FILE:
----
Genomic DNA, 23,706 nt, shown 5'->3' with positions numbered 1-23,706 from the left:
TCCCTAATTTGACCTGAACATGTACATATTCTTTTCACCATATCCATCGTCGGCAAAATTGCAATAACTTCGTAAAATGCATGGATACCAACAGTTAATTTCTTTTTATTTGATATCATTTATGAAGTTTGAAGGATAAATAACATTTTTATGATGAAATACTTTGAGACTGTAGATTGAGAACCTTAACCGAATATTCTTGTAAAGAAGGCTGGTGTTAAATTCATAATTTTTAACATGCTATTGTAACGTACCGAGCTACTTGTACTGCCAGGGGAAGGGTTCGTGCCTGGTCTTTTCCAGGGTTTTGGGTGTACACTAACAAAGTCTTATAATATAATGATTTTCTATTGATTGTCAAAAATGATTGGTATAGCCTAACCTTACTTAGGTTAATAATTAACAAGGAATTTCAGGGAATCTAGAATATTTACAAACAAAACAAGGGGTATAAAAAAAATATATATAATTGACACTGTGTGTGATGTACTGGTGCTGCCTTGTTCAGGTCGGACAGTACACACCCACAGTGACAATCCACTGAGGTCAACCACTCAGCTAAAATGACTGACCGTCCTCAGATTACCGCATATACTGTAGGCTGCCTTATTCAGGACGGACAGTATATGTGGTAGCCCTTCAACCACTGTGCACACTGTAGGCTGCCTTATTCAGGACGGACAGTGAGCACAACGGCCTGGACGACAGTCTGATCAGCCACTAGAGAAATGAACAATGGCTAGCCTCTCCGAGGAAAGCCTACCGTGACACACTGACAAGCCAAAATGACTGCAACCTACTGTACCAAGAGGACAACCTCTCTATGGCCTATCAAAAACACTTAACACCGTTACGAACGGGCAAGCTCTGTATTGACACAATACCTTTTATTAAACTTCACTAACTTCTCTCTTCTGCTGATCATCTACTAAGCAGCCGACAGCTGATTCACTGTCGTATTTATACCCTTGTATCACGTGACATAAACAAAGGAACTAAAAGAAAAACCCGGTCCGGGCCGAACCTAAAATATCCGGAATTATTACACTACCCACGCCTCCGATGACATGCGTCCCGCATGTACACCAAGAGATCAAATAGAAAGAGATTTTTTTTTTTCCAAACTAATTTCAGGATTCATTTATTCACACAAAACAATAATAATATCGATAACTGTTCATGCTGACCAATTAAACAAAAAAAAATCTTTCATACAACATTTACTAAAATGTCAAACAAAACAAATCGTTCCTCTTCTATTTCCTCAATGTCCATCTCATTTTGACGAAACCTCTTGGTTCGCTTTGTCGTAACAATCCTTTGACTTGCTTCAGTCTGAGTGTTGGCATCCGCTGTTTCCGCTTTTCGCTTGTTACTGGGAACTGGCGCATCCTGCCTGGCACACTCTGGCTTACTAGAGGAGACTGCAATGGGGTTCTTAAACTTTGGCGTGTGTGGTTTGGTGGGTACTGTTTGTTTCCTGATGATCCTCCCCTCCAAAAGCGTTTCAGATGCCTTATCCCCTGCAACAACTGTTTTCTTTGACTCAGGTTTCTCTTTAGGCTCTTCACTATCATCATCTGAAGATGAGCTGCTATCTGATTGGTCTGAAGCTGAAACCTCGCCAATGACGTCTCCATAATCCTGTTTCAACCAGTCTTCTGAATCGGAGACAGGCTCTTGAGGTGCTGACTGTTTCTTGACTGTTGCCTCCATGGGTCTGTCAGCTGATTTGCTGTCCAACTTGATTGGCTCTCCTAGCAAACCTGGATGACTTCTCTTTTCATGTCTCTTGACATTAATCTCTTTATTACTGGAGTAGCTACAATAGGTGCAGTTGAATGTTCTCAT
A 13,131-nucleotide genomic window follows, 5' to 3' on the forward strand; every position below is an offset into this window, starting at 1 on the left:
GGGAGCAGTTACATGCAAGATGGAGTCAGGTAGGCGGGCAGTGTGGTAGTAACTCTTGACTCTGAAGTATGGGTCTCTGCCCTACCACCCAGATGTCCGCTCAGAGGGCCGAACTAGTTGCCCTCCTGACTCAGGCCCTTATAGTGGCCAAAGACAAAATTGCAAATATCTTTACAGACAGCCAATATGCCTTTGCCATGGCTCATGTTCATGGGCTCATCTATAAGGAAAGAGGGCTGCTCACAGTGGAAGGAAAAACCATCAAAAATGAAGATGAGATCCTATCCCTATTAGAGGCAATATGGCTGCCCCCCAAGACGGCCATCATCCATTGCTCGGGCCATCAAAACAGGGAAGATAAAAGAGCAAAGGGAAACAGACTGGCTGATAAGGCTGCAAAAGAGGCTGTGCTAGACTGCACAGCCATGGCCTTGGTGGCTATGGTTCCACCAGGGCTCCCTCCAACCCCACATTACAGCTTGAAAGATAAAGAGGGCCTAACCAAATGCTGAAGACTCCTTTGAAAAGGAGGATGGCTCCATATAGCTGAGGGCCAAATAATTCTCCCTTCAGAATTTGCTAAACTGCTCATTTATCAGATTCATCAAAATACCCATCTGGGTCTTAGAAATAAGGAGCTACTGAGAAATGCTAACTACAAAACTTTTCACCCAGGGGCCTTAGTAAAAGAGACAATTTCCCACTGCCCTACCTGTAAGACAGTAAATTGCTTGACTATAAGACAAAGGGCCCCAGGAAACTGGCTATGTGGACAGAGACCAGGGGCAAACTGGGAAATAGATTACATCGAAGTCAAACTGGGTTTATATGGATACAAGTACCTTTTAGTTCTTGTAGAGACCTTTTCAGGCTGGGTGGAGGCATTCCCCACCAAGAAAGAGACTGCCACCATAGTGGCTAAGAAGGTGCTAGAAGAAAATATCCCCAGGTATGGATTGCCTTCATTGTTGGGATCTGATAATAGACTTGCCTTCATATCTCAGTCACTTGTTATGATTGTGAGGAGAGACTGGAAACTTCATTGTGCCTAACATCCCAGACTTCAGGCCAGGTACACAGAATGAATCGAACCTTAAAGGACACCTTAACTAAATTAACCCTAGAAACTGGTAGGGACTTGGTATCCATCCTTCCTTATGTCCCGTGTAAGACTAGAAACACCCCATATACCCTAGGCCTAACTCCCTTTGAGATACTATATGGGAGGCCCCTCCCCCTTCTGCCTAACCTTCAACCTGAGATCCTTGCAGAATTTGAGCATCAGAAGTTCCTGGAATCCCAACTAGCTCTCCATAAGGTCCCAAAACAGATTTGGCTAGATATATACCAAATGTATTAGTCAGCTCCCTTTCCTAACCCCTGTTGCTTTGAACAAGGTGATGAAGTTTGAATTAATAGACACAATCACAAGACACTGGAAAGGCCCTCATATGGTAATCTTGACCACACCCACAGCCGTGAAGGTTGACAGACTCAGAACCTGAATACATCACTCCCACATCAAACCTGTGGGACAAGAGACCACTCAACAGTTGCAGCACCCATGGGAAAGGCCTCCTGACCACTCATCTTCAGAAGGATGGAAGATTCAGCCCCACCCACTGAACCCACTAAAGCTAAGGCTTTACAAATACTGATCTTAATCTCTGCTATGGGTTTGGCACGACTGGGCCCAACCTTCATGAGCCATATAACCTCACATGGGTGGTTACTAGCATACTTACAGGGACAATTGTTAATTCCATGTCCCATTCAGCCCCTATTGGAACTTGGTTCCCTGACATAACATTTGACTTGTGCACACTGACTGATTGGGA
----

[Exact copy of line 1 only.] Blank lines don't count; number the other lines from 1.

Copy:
Genomic DNA, 23,706 nt, shown 5'->3' with positions numbered 1-23,706 from the left: